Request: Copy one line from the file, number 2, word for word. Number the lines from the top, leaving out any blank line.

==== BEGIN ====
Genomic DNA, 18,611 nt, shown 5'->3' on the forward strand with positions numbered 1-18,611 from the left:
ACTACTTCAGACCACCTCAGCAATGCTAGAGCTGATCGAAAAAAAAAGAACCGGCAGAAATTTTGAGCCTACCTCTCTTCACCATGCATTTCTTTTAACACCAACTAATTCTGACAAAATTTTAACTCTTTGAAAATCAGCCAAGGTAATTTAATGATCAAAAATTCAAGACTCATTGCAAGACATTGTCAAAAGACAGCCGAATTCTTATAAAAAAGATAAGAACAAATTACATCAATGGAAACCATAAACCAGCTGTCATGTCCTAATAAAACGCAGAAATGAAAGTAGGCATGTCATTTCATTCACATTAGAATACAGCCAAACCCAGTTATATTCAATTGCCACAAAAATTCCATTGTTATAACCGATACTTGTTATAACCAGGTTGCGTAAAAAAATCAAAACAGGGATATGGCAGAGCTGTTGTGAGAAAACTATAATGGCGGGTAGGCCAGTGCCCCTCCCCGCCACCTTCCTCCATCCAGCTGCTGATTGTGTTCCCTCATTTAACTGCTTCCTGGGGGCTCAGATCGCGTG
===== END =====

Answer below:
ACTACTTCAGACCACCTCAGCAATGCTAGAGCTGATCGAAAAAAAAAGAACCGGCAGAAATTTTGAGCCTACCTCTCTTCACCATGCATTTCTTTTAACACCAACTAATTCTGACAAAATTTTAACTCTTTGAAAATCAGCCAAGGTAATTTAATGATCAAAAATTCAAGACTCATTGCAAGACATTGTCAAAAGACAGCCGAATTCTTATAAAAAAGATAAGAACAAATTACATCAATGGAAACCATAAACCAGCTGTCATGTCCTAATAAAACGCAGAAATGAAAGTAGGCATGTCATTTCATTCACATTAGAATACAGCCAAACCCAGTTATATTCAATTGCCACAAAAATTCCATTGTTATAACCGATACTTGTTATAACCAGGTTGCGTAAAAAAATCAAAACAGGGATATGGCAGAGCTGTTGTGAGAAAACTATAATGGCGGGTAGGCCAGTGCCCCTCCCCGCCACCTTCCTCCATCCAGCTGCTGATTGTGTTCCCTCATTTAACTGCTTCCTGGGGGCTCAGATCGCGTG